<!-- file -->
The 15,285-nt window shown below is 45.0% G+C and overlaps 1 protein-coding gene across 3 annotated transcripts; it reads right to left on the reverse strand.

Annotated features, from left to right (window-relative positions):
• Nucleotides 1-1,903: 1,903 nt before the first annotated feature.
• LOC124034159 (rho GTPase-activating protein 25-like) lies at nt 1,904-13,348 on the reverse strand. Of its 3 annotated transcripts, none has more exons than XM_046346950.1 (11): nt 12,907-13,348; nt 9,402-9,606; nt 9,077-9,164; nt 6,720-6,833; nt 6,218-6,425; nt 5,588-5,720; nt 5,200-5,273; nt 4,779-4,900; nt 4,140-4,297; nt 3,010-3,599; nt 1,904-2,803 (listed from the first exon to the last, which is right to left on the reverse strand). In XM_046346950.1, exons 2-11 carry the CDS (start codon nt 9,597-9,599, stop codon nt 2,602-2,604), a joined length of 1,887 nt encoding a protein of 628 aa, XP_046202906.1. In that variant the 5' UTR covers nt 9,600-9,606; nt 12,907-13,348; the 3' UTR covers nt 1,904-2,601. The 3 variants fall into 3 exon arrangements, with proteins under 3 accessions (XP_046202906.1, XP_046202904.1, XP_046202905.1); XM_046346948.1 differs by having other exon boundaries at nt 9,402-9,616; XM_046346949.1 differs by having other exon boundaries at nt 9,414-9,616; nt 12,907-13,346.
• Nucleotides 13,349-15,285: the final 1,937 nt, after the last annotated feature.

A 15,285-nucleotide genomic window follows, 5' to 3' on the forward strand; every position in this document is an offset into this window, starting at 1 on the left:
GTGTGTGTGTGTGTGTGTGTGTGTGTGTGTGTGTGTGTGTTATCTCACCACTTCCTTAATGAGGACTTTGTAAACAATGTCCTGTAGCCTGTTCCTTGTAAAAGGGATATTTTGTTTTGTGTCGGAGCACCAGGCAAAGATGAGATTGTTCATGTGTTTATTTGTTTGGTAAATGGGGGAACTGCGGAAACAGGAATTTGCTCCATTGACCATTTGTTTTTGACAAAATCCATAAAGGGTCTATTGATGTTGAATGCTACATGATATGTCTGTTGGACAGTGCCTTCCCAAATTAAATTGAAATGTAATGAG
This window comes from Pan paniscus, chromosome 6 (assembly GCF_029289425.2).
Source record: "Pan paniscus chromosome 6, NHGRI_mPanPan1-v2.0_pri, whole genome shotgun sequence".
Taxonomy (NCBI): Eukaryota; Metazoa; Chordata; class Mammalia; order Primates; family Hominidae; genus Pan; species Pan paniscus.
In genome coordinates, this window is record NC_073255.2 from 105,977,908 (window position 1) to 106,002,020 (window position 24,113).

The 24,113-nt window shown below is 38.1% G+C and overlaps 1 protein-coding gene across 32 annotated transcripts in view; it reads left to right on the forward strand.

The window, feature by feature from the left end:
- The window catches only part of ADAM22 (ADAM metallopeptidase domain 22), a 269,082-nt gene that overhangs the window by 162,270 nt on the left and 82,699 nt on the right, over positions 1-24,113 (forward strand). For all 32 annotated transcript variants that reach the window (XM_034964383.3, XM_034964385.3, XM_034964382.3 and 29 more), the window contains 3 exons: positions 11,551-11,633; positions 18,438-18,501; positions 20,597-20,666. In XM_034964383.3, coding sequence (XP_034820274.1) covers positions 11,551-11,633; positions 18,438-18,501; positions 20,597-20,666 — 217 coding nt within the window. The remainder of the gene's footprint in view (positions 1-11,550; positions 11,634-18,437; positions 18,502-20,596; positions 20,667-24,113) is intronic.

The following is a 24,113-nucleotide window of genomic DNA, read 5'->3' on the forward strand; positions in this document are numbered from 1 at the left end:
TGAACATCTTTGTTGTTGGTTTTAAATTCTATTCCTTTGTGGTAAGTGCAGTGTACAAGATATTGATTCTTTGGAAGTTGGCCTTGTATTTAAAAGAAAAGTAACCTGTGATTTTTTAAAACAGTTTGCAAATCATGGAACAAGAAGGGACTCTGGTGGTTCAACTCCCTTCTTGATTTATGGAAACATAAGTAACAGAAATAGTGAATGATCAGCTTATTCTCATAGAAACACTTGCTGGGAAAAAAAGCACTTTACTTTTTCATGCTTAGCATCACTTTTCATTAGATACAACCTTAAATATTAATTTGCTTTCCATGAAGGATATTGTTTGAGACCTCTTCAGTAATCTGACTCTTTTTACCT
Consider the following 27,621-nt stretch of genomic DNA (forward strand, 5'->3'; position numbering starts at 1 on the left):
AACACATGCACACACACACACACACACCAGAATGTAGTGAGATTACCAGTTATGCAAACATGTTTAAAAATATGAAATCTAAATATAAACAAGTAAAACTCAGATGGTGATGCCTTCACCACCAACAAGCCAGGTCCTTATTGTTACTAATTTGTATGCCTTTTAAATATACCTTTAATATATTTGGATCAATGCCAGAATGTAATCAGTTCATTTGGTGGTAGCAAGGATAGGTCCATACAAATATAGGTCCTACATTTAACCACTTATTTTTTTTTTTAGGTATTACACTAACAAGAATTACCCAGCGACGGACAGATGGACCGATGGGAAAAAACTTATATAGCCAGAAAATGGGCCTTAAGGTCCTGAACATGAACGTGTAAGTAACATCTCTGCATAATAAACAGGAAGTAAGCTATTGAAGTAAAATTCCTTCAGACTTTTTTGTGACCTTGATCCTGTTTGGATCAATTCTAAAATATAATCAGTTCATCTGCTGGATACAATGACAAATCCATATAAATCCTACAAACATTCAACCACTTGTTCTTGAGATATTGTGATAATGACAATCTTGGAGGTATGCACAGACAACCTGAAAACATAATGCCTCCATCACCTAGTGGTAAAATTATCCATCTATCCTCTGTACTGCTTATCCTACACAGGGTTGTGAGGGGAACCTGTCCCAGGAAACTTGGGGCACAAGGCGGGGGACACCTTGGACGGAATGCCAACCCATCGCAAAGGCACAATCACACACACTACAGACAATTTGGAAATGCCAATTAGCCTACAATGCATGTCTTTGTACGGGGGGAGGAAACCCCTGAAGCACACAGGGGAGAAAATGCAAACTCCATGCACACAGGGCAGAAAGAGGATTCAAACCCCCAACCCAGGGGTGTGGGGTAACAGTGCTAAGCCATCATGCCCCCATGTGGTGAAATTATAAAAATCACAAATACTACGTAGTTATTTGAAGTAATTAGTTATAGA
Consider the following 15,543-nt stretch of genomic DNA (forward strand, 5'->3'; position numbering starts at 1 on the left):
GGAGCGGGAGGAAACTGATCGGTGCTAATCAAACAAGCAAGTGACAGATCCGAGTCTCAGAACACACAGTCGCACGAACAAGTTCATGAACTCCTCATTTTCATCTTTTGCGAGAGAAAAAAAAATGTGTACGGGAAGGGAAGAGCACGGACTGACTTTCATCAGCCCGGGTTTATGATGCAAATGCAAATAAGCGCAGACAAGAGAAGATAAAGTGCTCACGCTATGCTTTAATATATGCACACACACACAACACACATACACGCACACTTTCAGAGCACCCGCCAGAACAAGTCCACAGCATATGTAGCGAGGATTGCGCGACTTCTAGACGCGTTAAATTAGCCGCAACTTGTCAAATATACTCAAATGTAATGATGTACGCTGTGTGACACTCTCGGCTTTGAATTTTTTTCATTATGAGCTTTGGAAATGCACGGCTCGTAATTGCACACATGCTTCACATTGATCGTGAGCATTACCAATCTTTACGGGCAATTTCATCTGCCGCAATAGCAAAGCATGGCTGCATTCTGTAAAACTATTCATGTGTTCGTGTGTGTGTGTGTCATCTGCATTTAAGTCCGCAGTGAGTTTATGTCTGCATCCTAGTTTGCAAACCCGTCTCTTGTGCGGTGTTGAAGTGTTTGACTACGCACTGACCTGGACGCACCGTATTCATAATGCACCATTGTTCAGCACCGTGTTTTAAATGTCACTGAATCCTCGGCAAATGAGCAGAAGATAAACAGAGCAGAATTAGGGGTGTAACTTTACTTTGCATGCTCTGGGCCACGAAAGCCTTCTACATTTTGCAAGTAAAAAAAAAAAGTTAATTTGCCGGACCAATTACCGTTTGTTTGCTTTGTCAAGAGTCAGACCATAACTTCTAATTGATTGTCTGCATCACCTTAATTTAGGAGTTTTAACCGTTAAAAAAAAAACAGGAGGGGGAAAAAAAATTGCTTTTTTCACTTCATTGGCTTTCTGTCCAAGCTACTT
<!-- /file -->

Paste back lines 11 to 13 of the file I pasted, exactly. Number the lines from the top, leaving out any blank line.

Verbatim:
In genome coordinates, this window is record NC_073255.2 from 105,977,908 (window position 1) to 106,002,020 (window position 24,113).

The 24,113-nt window shown below is 38.1% G+C and overlaps 1 protein-coding gene across 32 annotated transcripts in view; it reads left to right on the forward strand.

The window, feature by feature from the left end: